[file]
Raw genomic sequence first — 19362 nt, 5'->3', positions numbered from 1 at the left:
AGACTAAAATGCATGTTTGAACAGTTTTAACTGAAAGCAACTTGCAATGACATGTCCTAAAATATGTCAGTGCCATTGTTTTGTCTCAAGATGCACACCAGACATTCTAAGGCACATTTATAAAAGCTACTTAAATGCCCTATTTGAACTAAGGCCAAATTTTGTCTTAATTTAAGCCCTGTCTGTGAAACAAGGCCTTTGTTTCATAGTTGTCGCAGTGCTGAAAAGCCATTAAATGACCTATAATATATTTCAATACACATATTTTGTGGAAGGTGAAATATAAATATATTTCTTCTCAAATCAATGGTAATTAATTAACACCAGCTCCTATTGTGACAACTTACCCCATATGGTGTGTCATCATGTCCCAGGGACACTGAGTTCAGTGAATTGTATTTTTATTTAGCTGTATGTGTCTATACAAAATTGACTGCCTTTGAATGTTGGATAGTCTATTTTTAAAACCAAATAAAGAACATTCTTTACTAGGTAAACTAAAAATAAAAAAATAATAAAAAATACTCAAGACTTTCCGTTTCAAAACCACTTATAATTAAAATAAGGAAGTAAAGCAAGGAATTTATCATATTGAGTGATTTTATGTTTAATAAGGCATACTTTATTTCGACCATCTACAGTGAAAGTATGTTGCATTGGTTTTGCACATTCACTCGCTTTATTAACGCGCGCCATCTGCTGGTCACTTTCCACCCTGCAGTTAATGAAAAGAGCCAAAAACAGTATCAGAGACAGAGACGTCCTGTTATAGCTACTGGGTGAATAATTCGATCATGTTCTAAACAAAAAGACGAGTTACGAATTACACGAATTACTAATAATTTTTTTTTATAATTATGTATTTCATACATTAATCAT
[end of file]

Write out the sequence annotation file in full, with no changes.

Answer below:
Raw genomic sequence first — 19362 nt, 5'->3', positions numbered from 1 at the left:
AGACTAAAATGCATGTTTGAACAGTTTTAACTGAAAGCAACTTGCAATGACATGTCCTAAAATATGTCAGTGCCATTGTTTTGTCTCAAGATGCACACCAGACATTCTAAGGCACATTTATAAAAGCTACTTAAATGCCCTATTTGAACTAAGGCCAAATTTTGTCTTAATTTAAGCCCTGTCTGTGAAACAAGGCCTTTGTTTCATAGTTGTCGCAGTGCTGAAAAGCCATTAAATGACCTATAATATATTTCAATACACATATTTTGTGGAAGGTGAAATATAAATATATTTCTTCTCAAATCAATGGTAATTAATTAACACCAGCTCCTATTGTGACAACTTACCCCATATGGTGTGTCATCATGTCCCAGGGACACTGAGTTCAGTGAATTGTATTTTTATTTAGCTGTATGTGTCTATACAAAATTGACTGCCTTTGAATGTTGGATAGTCTATTTTTAAAACCAAATAAAGAACATTCTTTACTAGGTAAACTAAAAATAAAAAAATAATAAAAAATACTCAAGACTTTCCGTTTCAAAACCACTTATAATTAAAATAAGGAAGTAAAGCAAGGAATTTATCATATTGAGTGATTTTATGTTTAATAAGGCATACTTTATTTCGACCATCTACAGTGAAAGTATGTTGCATTGGTTTTGCACATTCACTCGCTTTATTAACGCGCGCCATCTGCTGGTCACTTTCCACCCTGCAGTTAATGAAAAGAGCCAAAAACAGTATCAGAGACAGAGACGTCCTGTTATAGCTACTGGGTGAATAATTCGATCATGTTCTAAACAAAAAGACGAGTTACGAATTACACGAATTACTAATAATTTTTTTTTATAATTATGTATTTCATACATTAATCAT